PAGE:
For all the Green Bay Packers know, Ashton Kutcher could be behind their head-scratching, mind-boggling start to the season.
The accomplished and famously sly actor thrived off duping fellow celebrities on his TV show "Punk'd." Playing them for the fool in a good-natured way smacked of the practical jokes that have seemingly been played on the Packers in recent weeks.
Their 14-12 loss at Seattle on Sept. 24 was widely judged by the legions of viewing critics to be farcical for the game-winning Hail Mary pass on the final play that shouldn't have been called a touchdown.
Then, Green Bay's 30-27 defeat to the Colts at Indianapolis in the final minute Sunday was straight out of the theater of the absurd for how the Packers threw away a 21-3 halftime lead.
So, on Wednesday, with the Packers in the throes of a 2-3 record that hasn't been cause for much laughter, one had to take notice when coach Mike McCarthy channeled Kutcher.
"We talked about it last week going into Indianapolis, and that's to play a complete football game," McCarthy said. "We have not accomplished that yet. That part hasn't changed. You knuckle down in practice and just hide the urgency and awareness. You don't overreact. I'm not a panicker. I think it's a punk mentality, frankly. I think it's a loser mentality. It's time to increase the urgency."
With that, it's game on when the Packers head to Houston this weekend. Once touted as a favorite to return to the Super Bowl after falling short last season as the reigning league champion, Green Bay is a solid underdog in its game Sunday night against the Texans (5-0).
"The urgency level, naturally, has to go up," Packers quarterback Aaron Rodgers said.
He, for one, isn't backing down from shouldering some of the load as Green Bay tries to right itself before things would start getting dire near the midway point of the season.
"I'm going to try to find a way to get us in good situations on Sunday and make the smart plays," said Rodgers, regarding the offense. "(But) I think as a whole, we just need to be entering the game on Sunday with a greater urgency of how badly we need to play well this week."
The Packers are below .500 with roughly one third of the 16-game schedule complete for the first time since they also were 2-3 in 2008, Rodgers' first season as a starter.
They finished 6-10 that season, falling in line with an almost consistent trend that when Green Bay doesn't have a winning record five games into the season, it doesn't recover enough to get to the playoffs.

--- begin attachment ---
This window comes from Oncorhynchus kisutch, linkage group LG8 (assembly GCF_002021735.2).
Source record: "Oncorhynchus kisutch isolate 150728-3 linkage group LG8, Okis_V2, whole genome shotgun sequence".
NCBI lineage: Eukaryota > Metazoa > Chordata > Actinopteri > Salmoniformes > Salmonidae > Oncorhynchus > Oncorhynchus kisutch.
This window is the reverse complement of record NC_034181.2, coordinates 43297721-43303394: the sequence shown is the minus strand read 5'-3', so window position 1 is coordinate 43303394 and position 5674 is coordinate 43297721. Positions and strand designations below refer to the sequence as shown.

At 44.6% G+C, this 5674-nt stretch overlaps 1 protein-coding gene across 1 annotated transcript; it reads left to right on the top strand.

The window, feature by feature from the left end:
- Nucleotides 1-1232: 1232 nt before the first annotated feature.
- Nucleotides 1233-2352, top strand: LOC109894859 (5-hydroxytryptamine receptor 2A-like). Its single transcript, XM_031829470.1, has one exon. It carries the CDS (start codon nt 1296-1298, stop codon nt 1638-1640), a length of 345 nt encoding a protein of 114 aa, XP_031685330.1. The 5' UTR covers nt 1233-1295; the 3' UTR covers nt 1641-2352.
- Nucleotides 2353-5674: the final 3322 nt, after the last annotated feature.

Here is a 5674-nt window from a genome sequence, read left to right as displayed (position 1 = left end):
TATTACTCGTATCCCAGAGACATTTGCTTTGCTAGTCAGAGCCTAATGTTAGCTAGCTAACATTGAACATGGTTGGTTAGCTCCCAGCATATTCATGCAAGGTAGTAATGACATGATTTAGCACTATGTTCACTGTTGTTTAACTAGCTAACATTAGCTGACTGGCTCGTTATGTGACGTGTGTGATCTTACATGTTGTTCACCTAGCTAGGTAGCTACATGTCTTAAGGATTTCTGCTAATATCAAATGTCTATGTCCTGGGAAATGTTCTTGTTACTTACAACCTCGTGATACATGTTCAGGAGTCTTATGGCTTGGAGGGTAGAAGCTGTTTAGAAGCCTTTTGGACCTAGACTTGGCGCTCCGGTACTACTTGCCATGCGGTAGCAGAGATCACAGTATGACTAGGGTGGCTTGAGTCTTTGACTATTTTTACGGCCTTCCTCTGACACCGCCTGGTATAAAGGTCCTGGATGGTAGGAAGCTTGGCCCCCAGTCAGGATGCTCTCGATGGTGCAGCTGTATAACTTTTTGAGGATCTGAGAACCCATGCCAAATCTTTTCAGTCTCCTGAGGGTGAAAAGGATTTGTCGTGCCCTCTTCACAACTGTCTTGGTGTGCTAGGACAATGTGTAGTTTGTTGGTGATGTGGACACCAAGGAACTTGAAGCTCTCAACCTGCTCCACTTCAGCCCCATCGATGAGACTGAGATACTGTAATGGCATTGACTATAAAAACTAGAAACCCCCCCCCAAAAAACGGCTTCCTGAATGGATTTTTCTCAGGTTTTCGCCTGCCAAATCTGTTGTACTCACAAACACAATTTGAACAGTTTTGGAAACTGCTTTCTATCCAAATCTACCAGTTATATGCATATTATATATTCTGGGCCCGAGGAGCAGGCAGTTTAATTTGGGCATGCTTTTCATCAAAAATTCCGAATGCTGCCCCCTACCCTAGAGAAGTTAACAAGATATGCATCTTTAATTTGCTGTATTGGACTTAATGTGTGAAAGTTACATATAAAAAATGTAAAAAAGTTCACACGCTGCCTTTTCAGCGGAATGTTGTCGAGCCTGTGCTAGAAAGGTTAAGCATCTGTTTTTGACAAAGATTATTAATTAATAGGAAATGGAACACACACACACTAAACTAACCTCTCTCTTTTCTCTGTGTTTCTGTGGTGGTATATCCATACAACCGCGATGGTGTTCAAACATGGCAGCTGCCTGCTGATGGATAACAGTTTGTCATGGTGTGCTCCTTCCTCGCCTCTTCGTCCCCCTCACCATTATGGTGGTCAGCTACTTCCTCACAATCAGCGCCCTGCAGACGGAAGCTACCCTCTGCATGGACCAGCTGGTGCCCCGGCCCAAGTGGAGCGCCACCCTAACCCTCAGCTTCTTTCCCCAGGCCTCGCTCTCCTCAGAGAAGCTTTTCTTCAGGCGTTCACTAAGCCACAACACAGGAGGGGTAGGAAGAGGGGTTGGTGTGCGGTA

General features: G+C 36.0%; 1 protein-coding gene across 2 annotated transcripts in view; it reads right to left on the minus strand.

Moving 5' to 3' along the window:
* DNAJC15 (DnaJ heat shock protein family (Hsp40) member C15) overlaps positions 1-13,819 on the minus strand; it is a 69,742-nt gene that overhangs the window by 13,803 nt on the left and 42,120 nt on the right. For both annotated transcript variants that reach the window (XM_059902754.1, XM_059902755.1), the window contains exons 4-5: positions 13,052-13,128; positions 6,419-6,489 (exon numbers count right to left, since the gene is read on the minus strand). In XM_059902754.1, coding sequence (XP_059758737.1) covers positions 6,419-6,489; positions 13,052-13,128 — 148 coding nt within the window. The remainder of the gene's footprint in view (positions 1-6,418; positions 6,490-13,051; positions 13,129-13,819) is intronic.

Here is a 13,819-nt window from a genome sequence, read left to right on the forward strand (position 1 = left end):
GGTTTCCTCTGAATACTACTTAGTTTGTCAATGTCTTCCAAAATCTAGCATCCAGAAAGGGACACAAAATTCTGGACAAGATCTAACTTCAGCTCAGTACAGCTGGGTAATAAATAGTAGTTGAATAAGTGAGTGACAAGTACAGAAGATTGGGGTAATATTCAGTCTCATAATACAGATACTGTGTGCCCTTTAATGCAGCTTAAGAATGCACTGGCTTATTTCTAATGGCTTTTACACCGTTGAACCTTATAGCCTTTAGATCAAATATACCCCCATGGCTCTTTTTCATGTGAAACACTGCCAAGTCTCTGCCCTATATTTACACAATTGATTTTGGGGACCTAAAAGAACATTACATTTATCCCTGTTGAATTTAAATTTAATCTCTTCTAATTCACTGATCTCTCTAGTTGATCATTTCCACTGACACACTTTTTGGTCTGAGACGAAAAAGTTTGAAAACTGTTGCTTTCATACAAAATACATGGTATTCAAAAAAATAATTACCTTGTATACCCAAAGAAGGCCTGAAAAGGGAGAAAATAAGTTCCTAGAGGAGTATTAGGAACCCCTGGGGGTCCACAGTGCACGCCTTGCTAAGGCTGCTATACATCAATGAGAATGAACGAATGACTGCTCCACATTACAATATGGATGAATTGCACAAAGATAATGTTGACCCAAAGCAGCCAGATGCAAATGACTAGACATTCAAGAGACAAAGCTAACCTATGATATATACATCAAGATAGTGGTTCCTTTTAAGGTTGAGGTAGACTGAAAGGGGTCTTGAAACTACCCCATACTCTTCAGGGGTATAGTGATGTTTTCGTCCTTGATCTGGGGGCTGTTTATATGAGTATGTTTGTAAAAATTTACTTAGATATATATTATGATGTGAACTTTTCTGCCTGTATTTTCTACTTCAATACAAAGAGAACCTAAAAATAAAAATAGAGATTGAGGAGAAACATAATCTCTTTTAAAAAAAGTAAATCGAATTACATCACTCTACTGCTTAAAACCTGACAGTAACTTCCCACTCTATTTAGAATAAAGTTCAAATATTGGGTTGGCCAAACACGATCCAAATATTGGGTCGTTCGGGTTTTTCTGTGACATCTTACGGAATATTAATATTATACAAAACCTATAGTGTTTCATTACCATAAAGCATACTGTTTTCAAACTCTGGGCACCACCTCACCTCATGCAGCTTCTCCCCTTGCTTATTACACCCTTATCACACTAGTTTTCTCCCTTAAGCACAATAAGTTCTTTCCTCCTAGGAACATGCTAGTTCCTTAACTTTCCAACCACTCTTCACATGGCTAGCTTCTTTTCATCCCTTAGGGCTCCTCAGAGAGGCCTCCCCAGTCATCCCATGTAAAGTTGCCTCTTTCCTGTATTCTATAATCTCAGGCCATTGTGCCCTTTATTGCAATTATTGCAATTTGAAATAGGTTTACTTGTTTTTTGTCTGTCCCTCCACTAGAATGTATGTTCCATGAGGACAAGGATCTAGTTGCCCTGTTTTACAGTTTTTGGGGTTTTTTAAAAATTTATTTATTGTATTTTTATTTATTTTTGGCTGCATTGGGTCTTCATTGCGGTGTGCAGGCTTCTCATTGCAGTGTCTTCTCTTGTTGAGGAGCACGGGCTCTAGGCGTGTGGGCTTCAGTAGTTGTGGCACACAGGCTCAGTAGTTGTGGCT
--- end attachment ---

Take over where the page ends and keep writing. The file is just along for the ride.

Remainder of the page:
In the past quarter-century, the Packers have been 2-3 or worse 11 times. They rallied to finish with a winning record five times but reached the postseason only three times. The last such season was in 2004, when they turned an ominous 1-4 start into an NFC North-winning 10-6.
"It's still a long season," veteran defensive back Charles Woodson cautioned. "We've just got to find a way to put a team away."
Doing so against arguably the league's top team on its field under a roof in front of a boisterous crowd for the prime-time game wouldn't seem a likely time or place for a turnaround.
Green Bay goes in undermanned with productive halfback Cedric Benson shelved for at least the next two months because of a foot injury. The Packers also might be without as many as three more starters: receiver Greg Jennings (groin), tight end Jermichael Finley (shoulder) and nose tackle B.J. Raji (ankle).
The recent rash of medical setbacks comes when the Packers have been a shell of their successful identity from the 15-1 regular season in 2011. They can't move the ball with regularity on offense and, consequently, aren't scoring a ton of points. The defense isn't wresting the football away from teams -- Green Bay has forced just five turnovers and is the only team without a fumble recovery.
It's a recipe for playing right into the clutches of the Texans, who are the masters of ball control so far this season.
For a team that's been pulled through the punked-esque wringer a time or two in the first month of the season, though, the Packers have a chance to turn the tables.
"You expect guys to understand the significance of this point in the season and a game like this," Rodgers said. "Just don't try to freak out too much."